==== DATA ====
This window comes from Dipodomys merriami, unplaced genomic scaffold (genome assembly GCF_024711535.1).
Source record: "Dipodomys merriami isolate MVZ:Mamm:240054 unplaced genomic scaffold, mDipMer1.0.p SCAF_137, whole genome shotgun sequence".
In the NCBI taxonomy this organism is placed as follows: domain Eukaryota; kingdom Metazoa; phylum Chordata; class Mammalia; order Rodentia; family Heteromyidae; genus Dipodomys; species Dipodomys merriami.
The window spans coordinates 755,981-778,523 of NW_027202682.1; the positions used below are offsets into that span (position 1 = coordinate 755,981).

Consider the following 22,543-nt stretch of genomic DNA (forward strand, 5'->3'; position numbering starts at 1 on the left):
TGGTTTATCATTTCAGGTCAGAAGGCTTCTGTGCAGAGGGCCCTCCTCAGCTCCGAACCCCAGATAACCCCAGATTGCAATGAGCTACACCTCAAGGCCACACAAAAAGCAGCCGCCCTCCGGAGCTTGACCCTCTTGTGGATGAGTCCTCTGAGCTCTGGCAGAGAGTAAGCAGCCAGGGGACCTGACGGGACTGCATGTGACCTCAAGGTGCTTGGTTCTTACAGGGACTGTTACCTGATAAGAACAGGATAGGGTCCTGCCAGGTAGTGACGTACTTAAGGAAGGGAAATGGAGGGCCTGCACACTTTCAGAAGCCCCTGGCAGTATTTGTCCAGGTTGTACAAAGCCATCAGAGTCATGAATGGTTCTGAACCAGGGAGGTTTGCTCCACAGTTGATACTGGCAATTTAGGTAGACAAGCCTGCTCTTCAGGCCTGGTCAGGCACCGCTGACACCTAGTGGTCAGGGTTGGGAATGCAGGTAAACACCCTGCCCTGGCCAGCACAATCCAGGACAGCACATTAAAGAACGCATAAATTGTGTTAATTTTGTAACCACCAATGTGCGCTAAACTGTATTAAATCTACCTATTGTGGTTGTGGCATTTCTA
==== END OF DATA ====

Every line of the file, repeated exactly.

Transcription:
This window comes from Dipodomys merriami, unplaced genomic scaffold (genome assembly GCF_024711535.1).
Source record: "Dipodomys merriami isolate MVZ:Mamm:240054 unplaced genomic scaffold, mDipMer1.0.p SCAF_137, whole genome shotgun sequence".
In the NCBI taxonomy this organism is placed as follows: domain Eukaryota; kingdom Metazoa; phylum Chordata; class Mammalia; order Rodentia; family Heteromyidae; genus Dipodomys; species Dipodomys merriami.
The window spans coordinates 755,981-778,523 of NW_027202682.1; the positions used below are offsets into that span (position 1 = coordinate 755,981).

Consider the following 22,543-nt stretch of genomic DNA (forward strand, 5'->3'; position numbering starts at 1 on the left):
TGGTTTATCATTTCAGGTCAGAAGGCTTCTGTGCAGAGGGCCCTCCTCAGCTCCGAACCCCAGATAACCCCAGATTGCAATGAGCTACACCTCAAGGCCACACAAAAAGCAGCCGCCCTCCGGAGCTTGACCCTCTTGTGGATGAGTCCTCTGAGCTCTGGCAGAGAGTAAGCAGCCAGGGGACCTGACGGGACTGCATGTGACCTCAAGGTGCTTGGTTCTTACAGGGACTGTTACCTGATAAGAACAGGATAGGGTCCTGCCAGGTAGTGACGTACTTAAGGAAGGGAAATGGAGGGCCTGCACACTTTCAGAAGCCCCTGGCAGTATTTGTCCAGGTTGTACAAAGCCATCAGAGTCATGAATGGTTCTGAACCAGGGAGGTTTGCTCCACAGTTGATACTGGCAATTTAGGTAGACAAGCCTGCTCTTCAGGCCTGGTCAGGCACCGCTGACACCTAGTGGTCAGGGTTGGGAATGCAGGTAAACACCCTGCCCTGGCCAGCACAATCCAGGACAGCACATTAAAGAACGCATAAATTGTGTTAATTTTGTAACCACCAATGTGCGCTAAACTGTATTAAATCTACCTATTGTGGTTGTGGCATTTCTA